Minggu, 28 Agustus 2011
The Eye Of The Storm
My father loved a good storm. New England was subjected to several hurricanes in the early 60s. Donna in 1960 hit land at a category 2/3 storm on the second Monday of September. WBZ announced numerous school closing. My primary school, Our Lady of the Foothills, was one of the first on the list. My older brother and I were happy to stay home. We were new kids in town.
That morning a raging gale howled against our split-level ranch house and the windows vibrating in their sashes. The lights went out at noon and my father lit a kerosene lamp on the kitchen table. Our family of eight huddled around the flame like Neanderthals sheltering in a cave.
Several hours later the hurricane abated to what seemed a whisper.
"The eye of the storm." My father rose from his chair and motioned for my older brother and me to follow him to the front door.
"Where are you going?" my mother demanded with arms on her hips. She was a beautiful woman, but her voice rang wi the authority of someone who had carried six babies in her womb.
"Outside to show them the eye."
"Hurricanes are not a joke." My mother had been through the 1938 hurricane. It didn't have a name. The winds had hit record speeds atop Great Blue Hill and hundreds had been killed in its path.
"I know." Hurricane Edna in 1954 had destroyed his sailboat on Watchic Pond. The hull lay in the backyard. Six years later he had yet to repair the damage to the mast. Six kids were a lot of work. He pointed out the living room window. "The skies have cleared. We'll only be a few minutes."
My second youngest brother bounced off his chair. My mother grabbed his wrist.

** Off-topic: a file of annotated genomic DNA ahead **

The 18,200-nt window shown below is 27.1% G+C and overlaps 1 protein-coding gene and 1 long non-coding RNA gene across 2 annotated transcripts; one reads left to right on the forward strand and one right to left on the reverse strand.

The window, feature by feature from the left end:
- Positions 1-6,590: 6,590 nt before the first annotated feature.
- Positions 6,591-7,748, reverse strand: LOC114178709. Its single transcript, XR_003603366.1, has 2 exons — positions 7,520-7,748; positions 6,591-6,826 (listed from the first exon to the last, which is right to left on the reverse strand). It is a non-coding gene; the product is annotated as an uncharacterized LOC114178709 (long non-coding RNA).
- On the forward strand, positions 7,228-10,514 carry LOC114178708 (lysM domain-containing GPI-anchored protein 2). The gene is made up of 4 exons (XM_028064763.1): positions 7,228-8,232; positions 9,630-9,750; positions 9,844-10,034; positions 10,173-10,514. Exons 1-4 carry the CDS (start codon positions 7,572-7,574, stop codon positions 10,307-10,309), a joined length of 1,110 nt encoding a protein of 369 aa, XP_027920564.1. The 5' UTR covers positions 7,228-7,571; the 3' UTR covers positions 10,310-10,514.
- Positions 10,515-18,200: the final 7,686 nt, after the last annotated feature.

"Only a few minutes." My mother trusted my father to obey his promise. He loved her enough to convert to Catholicism.
"I'll keep them safe." My father led us outside. We lived in the shadow of Chickatawbut Hill. The sultry wind raced through the trees. Branches were scattered across the back. The counter-clockwise swirl of the cloud funnel opened to the heavens.
Overhead the sky was blue.
"This is the eye of the storm."
The three of us 360ed on the lawn to gawk at the storm's awesome power and glory. Lightning pulsed within the cloud wall like the Aurora Borealis. If my best friend hadn't drowned a month ago, the cyclonic display would have reinforced my faith in the Almighty. Instead I said, "Wow."
Rain dotted the walkway. The brief respite was coming to an end, My mother yelled at us to get inside.
My father lifted his finger for another few seconds. He had fought the Maine's Great Fire of 1949. I never had seen him scared other anything other than my mother's wrath. He quickly explained to my older brother and me how hurricanes formed in the tropics. We were 9 and 8. His meteorological lesson was lost on us, but the oppressive pressure of the powerful storm weighed heavily on our skin.
"Remember this for the rest of your life. Few people see this."
My mother's next demand was an ultimatum.
"If you don't come in, I'm locking the doors." She was serious.
"After it's over, we'll drive to Revere Beach." My father guided us inside the house.
The second half of the hurricane stuck within minutes and lasted into the evening. The weatherman on WBZ radio announced the all-clear message wagon, as we were going to sleep. School had been cancelled throughout New England. My father was excited as a child on Christmas Eve and he whispered a reminder.
"Tomorrow Revere Beach."
And the boyish joy in his voice kept us awake for another three minutes.
Tomorrow promised to be a big day.